Explore Life Sciences S.2 Ep.2: Helen Raftery – CEO of Junior Achievement Ireland

Helen Raftery is CEO of Junior Achievement Ireland (JAI), working with 30 staff and 3,000 business volunteers each year to inspire and motivate young people to realise their potential by valuing education and gaining an understanding of how to succeed in the world of work.

Junior Achievement Ireland (JAI) works with business leaders, students, teachers and other educationalists across 160 supporting organisations to deliver JA programmes to more than 65,000 students in primary and second levels across Ireland annually.

Before assuming her current role, Helen enjoyed opportunities to teach and to work across the public, private and voluntary sectors, including roles in two National Governing Bodies of Sport, and at the Irish Sports Council, in the eight years spanning its emergence from voluntary committee to statutory agency.

Her doctoral studies focussed on the work of volunteer directors/ board members in non-profits, with a particular emphasis on the governance of sport and the role of voluntary leaders in non-profit organisations.

Her clarion call is the need to ensure young people get every opportunity to participate, enjoy and excel in the area of their choosing – be it technology, sport, cultural or academic pursuits – wherever their passions and talents lead them we need to contribute to an environment in which young people can follow their dreams.

What do you feel are the core benefits of the services JAI provides?
I suppose I will summarise it as the role model effect. I mean nobody volunteers to be a role model. But it does work where you are a volunteer with your own career paths, experiences to share and so on, and when you’re interacting with students, or maybe describing that you didn’t do as well as you liked in your leaving cert, or you weren’t a 100% sure of what you wanted to be when you older. Those kind of messages are hugely important, because if you go back to your teenage self you might have imagined that everyone else knows what they want to be and might feel you’re the only one who isn’t clear. You might think you are only one not enjoying maths or whatever that is. To hear someone else describe that – attend school as much as you can, do your homework as well as you can, work hard, listen to your family, your teachers, they are boring enough messages when repeated all the time, but it does actually work. That’s what works. It’s the role model effect where what students would see as real people, program volunteers to do a JA program with them telling them about their job. They end up being interested in what they were talking about and want to find out more. The volunteer bridges the gap between what they do in school with the world of work.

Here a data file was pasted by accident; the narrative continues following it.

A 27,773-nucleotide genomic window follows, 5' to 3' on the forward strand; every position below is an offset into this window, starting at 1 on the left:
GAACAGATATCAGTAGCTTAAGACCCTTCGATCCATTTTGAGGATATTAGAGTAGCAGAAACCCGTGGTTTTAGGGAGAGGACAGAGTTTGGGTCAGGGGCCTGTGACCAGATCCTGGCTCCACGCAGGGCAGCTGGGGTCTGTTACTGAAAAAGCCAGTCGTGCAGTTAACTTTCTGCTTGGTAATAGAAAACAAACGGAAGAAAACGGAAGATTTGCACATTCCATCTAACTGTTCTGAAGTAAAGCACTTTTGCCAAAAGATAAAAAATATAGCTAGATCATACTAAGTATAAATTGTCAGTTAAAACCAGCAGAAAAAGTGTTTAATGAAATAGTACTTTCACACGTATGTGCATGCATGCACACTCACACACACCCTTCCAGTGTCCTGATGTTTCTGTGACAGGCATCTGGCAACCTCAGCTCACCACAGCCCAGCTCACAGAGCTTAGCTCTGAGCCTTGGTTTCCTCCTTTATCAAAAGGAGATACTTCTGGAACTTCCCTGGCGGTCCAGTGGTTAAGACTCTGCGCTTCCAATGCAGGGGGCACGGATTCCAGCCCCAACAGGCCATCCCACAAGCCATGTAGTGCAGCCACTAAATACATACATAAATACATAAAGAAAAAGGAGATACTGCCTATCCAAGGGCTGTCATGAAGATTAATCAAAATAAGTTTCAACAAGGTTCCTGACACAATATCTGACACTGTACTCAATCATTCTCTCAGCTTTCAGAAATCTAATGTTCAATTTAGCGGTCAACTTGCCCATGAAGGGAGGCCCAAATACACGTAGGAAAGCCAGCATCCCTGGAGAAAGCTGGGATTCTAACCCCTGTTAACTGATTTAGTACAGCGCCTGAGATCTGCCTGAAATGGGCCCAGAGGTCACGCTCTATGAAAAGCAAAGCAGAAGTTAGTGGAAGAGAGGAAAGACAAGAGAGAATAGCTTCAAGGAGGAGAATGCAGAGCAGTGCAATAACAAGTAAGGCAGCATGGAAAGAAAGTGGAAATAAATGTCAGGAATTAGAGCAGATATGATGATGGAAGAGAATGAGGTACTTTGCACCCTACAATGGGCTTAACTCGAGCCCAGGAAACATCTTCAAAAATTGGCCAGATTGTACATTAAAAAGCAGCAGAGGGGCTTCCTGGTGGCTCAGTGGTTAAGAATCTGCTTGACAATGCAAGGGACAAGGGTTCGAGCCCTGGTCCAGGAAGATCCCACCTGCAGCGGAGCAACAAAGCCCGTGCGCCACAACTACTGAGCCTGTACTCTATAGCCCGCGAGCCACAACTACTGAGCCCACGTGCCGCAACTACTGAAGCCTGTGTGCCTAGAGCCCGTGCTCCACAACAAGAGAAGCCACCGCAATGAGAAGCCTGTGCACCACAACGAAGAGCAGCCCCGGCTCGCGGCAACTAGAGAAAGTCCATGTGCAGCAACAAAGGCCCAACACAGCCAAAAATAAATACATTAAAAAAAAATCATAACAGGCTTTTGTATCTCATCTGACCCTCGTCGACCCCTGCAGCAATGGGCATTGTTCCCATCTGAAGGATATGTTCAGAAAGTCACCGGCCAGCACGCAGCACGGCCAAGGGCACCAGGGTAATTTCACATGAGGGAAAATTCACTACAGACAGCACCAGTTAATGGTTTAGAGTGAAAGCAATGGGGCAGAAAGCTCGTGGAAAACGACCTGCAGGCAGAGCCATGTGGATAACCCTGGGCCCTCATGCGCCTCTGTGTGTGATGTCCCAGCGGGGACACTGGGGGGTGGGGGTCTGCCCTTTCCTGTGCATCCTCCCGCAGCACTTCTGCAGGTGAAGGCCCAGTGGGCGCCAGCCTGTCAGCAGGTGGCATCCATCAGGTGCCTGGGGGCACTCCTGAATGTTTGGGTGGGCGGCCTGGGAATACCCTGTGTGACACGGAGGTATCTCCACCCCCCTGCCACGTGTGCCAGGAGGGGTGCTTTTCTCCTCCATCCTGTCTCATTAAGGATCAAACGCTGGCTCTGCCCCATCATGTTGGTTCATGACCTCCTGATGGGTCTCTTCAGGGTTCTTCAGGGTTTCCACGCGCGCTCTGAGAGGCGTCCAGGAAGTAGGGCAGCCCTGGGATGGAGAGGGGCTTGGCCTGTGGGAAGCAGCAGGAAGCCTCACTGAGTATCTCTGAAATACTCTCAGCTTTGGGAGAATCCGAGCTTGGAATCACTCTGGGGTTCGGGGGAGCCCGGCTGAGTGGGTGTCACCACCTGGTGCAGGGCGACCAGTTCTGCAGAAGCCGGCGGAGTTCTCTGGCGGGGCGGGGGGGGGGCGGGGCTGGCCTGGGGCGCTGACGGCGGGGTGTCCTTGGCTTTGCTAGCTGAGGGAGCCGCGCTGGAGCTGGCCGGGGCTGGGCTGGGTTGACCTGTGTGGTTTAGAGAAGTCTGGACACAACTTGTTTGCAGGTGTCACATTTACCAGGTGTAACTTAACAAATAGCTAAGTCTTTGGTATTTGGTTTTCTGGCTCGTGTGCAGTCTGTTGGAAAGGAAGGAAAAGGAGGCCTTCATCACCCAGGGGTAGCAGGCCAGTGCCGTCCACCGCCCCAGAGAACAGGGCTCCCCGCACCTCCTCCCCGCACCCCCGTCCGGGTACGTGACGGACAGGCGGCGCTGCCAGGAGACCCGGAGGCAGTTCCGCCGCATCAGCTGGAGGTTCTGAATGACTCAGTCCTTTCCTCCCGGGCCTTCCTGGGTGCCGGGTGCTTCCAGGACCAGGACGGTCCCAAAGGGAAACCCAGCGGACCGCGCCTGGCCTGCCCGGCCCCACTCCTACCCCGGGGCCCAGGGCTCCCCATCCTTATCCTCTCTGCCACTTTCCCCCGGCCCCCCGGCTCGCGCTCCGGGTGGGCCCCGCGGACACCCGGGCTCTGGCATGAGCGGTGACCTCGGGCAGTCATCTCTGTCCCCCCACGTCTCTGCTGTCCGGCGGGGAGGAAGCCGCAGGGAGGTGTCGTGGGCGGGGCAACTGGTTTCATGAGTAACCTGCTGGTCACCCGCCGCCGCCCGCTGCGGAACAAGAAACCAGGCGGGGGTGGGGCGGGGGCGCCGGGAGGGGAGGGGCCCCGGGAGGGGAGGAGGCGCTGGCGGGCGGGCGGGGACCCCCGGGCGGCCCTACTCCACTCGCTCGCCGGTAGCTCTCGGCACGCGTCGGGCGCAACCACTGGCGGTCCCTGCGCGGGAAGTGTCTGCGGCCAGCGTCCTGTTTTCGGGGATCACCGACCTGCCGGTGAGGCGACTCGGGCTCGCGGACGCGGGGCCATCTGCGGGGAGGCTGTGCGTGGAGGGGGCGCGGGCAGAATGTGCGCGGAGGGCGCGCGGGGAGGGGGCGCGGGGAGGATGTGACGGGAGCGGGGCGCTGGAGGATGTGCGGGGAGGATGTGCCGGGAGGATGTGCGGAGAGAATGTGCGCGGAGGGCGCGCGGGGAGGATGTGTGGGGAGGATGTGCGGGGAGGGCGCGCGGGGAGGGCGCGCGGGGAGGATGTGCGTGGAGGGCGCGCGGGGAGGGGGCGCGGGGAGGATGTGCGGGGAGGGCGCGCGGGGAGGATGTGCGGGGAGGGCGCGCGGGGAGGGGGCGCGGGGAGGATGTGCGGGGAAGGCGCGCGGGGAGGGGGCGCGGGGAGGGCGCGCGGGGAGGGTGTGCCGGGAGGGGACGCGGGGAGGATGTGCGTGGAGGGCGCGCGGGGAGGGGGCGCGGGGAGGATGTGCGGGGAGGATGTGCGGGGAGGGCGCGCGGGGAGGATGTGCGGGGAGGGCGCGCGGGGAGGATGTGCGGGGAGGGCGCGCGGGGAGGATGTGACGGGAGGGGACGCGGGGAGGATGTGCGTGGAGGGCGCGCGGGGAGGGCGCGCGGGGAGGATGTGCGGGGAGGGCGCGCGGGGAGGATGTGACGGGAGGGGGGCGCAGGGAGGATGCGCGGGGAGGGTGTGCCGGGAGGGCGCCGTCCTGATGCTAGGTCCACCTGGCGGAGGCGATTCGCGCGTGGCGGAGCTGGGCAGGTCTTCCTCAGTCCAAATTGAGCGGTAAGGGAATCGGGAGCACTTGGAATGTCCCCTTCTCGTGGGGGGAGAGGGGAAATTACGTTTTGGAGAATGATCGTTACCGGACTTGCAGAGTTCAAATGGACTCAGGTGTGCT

What has been the overall response to JAI for attendees and stakeholders?
The litmus test is whether companies continue to partner with you. We are celebrating our 25 years in Ireland and we have most of our founding members are still with us. So if you are celebrating 25 years in partnership with the funding organisation, you must be doing something well. The organisations with which we work see the benefits. They want to give back to their local communities and to be a good corporate citizen. When we get to work with their employees there is a sense that the organisation values them as an individual and wants them to shine as an individual in this volunteering role. Our volunteers also report back that they also develop new skills, like enhanced communication skills, more confidence in their presentation skills and in their own abilities and overcoming nervousness. There is a lot there for our supporting organisations and volunteers for what they get from it. You’re not going to the get very precious curriculum time from a teacher unless they see the value of the programme. Schools, students and teachers benefit from our involvement because we align ourselves with the formal curriculum and we’re very careful about the quality of the materials and our supporting organisations volunteers.

If you would like your organisation to volunteer with the JAI, get in touch with them here

How does JAI prepare students for the world they are going to face?
From the point of view of the broader definition of what we do is entrepreneurial education- giving students the opportunity to experience to work in teams, to negotiate their way around a problem to take on on a new challenge and to interact with a role model from the world of work. We have European wide data that shows the benefits of that kind of education very clear. Students get the opportunity to engage in early stage entrepreneurial education and the age groups that we work with, are actually four or five times more likely to start their own business.

Listen to our first episode “The Science of Business” with Kevin Walsh here.

Listen to our previous episode 1 with Dr. Ruth Freeman from the Science Foundation Ireland here.

Listen to the full podcast now